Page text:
Inflammation is a healing process in the body, however, when it is prolonged, various diseases can result (26). Immunomodulatory therapy of TB reduces excessive inflammation and restricts pathology. Pro- and anti-inflammatory drugs may have significant potential in tailoring TB treatment, when administered with routine anti-TB drugs (2729). In the present study, M. tuberculosis H37Rv was selected to infect mouse monocyte macrophages, RAW 264.7 and A549 type II alveolar cells. In the majority of previous studies, alveolar macrophages were considered for TB-associated studies. Alveolar epithelial cells are now also considered to be involved in pathogenesis and in the innate immune response (30,31). Natural compounds are a valuable source for a wide array of prospective biomedical uses, due to their limited side effects. UA shows anti-inflammatory potential in RAW 264.7 cells by attenuating the expression of iNOS and COX-2 (32,33). The anti-inflammatory potential of UA has also been reported in activated T cells, B cells and macrophages (34). The mechanism underlying these effects has been attributed to the inhibition of mitogen-induced phosphorylation of extracellular signal-regulated kinase and c-Jun, N-terminal kinase, and the suppression of immunoregulatory transcription factors, NF-κB and nuclear factor of activated T cells and activator protein-1. Notably, UA mitigates lipopoly-saccharide-induced expression of TNF-α, IL-1β and IL-6 in splenic adherent macrophages (34). In the present study, UA was investigated for its potential anti-inflammatory activity in differentially stimulated cells. A comparative investigation was performed to determine the gene expression levels of the TNF-α, IL-1β and IL-6 cytokines, the iNOS and COX-2 inflammatory mediators, and the important signal transducer, NO. As a model, M. tuberculosis H37Rv was used to sensitize RAW 264.7 cells and A549 cells, and Con A-stimulated rat splenocytes.

The present study focused on the expression of COX-2 and iNOS, as they are usually induced during inflammatory conditions, and are reduced by the effect of flavonoids (35,36). Abnormal upregulation of COX-2 and/or iNOS may be associated with certain types of cancer or inflammatory disorders (37,38). In the present study, infection by M. tuberculosis H37Rv or treatment with Con A significantly increased the mRNA levels of COX-2 and/or iNOS, which were downregulated by UA. NO, the product of iNOS, is crucial during inflammation. In addition to downregulating the expression levels of COX-2 and iNOS, UA decreased the release of NO, which was induced following mycobacterial infection, in the cell culture medium. The infected A549 cells exhibited delayed NO release, compared with the RAW 264.7 cells. It has been reported that mycobacterial antigenic components produce significantly higher levels of NO at 48 h in A549 cells (39).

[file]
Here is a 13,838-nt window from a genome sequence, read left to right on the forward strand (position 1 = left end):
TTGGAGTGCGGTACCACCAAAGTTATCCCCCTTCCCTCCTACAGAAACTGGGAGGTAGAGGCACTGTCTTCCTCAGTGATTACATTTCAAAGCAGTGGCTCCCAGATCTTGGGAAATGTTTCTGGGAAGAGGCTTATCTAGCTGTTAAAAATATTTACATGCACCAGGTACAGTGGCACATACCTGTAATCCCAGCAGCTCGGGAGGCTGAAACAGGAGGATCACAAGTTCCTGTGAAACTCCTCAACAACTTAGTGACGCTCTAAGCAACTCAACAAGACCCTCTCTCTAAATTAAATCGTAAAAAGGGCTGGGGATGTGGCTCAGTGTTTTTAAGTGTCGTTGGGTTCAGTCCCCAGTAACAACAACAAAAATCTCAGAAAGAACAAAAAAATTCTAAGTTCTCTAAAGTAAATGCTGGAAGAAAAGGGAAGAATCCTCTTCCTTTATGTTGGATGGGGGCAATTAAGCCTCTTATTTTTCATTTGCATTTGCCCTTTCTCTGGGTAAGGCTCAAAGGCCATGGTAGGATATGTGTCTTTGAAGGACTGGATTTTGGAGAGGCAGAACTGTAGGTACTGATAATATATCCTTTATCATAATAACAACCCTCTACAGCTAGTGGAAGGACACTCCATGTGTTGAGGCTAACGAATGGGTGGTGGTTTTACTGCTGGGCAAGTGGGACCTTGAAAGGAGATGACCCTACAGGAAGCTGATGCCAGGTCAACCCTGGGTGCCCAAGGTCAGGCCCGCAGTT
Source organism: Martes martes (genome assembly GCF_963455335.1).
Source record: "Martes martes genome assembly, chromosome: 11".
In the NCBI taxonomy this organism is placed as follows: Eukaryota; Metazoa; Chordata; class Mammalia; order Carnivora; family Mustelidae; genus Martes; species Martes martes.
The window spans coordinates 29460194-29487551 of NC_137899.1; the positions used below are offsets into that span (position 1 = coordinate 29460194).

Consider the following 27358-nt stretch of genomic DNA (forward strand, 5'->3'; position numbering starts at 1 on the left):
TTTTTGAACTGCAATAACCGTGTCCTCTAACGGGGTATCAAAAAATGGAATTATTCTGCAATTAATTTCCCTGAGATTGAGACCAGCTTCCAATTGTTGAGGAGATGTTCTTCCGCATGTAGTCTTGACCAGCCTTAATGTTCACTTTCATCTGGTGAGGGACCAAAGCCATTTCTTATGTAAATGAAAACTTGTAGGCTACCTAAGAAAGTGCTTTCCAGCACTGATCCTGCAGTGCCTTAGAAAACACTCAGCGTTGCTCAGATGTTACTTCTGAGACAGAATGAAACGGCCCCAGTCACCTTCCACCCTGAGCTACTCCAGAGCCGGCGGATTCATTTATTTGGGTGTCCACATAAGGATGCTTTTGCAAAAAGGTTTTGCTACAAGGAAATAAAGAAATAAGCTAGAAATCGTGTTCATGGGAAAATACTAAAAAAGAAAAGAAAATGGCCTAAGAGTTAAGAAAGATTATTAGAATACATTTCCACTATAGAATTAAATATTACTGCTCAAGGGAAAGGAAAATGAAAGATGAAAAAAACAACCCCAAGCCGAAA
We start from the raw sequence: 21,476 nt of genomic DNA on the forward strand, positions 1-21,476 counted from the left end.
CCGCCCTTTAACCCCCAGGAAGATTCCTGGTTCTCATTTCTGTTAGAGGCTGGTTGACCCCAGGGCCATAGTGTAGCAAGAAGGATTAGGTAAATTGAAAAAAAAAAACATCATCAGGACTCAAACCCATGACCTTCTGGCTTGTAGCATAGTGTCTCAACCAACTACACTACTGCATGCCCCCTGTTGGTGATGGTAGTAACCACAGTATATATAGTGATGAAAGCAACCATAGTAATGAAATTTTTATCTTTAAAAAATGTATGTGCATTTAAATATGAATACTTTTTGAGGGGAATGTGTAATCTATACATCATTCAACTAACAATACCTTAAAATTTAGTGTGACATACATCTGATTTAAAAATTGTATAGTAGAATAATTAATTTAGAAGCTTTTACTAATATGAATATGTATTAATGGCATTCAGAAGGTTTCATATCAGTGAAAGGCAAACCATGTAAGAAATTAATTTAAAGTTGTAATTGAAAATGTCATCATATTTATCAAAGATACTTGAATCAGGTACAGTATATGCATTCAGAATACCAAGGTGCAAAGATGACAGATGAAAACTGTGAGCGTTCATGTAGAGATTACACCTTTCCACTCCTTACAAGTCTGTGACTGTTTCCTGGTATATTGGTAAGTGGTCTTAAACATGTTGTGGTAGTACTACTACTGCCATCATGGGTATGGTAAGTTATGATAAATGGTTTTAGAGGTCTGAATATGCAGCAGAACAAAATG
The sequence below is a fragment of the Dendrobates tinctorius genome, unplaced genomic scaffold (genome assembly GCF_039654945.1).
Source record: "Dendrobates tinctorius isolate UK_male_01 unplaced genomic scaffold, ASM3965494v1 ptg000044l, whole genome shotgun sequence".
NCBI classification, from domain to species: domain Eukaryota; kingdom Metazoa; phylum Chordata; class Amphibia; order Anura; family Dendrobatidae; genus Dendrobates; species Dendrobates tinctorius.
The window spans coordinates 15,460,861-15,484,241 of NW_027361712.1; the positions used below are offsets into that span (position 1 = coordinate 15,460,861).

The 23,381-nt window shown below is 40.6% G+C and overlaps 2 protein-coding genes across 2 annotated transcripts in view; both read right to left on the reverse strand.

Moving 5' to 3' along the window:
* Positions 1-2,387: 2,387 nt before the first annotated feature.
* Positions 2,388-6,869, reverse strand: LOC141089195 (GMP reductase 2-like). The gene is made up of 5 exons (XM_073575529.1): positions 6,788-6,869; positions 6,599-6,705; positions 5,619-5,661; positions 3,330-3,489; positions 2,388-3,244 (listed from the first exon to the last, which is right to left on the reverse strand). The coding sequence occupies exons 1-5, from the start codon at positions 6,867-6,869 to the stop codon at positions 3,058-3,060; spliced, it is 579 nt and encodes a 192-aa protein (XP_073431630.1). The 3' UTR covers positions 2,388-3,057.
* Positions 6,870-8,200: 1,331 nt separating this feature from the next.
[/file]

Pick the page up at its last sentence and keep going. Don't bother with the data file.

To detect anti-inflammatory activity, the present study examined the ability of UA to reduce the production of TNF-α in the mycobacteria-infected RAW 267.4 and A549 cells, and Con A-stimulated rat splenocytes. TNF-α is pivotal in inflammation, and its effect on the reduction of IL-1β and IL-6 were examined in similar treatment conditions. All three cytokines were upregulated when stimulated by M. tuberculosis H37Rv in the RAW 267.4 cells, A549 cells and Con A-stimulated rat splenocytes. The three cytokines were induced by different stimuli in different cells, however, UA significantly reduced their expression levels at the transcriptional level in the present study. Upon stimulation, the expression levels of various cytokines, inflammatory mediators, including iNOS and COX-2, and NO release were induced at varying magnitudes and at different times.

UA induced marked inhibitory effects on the expression levels of cytokines and immunomodulatory mediators, and on NO release. These findings, and the results of previous reports suggest that UA has significant potential in mitigating the induced inflammatory response. Further detailed investigations of UA are required, to determine its potential as a functional remedy to control inflammation in various diseases.

Acknowledgments

This study was supported by a Grant from the Ministry of Health & Welfare R&D Project, Republic of Korea (grant no. HI13C0828).

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March-2016
Volume 13 Issue 3

Print ISSN: 1791-2997
Online ISSN:1791-3004

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Spandidos Publications style
Zerin T, Lee M, Jang WS, Nam KW and Song HY: Anti-inflammatory potential of ursolic acid in Mycobacterium tuberculosis-sensitized and Concanavalin A-stimulated cells. Mol Med Rep 13: 2736-2744, 2016
APA
Zerin, T., Lee, M., Jang, W.S., Nam, K., & Song, H. (2016). Anti-inflammatory potential of ursolic acid in Mycobacterium tuberculosis-sensitized and Concanavalin A-stimulated cells. Molecular Medicine Reports, 13, 2736-2744. https://doi.org/10.3892/mmr.2016.4840
MLA
Zerin, T., Lee, M., Jang, W. S., Nam, K., Song, H."Anti-inflammatory potential of ursolic acid in Mycobacterium tuberculosis-sensitized and Concanavalin A-stimulated cells". Molecular Medicine Reports 13.3 (2016): 2736-2744.
Chicago
Zerin, T., Lee, M., Jang, W. S., Nam, K., Song, H."Anti-inflammatory potential of ursolic acid in Mycobacterium tuberculosis-sensitized and Concanavalin A-stimulated cells". Molecular Medicine Reports 13, no. 3 (2016): 2736-2744. https://doi.org/10.3892/mmr.2016.4840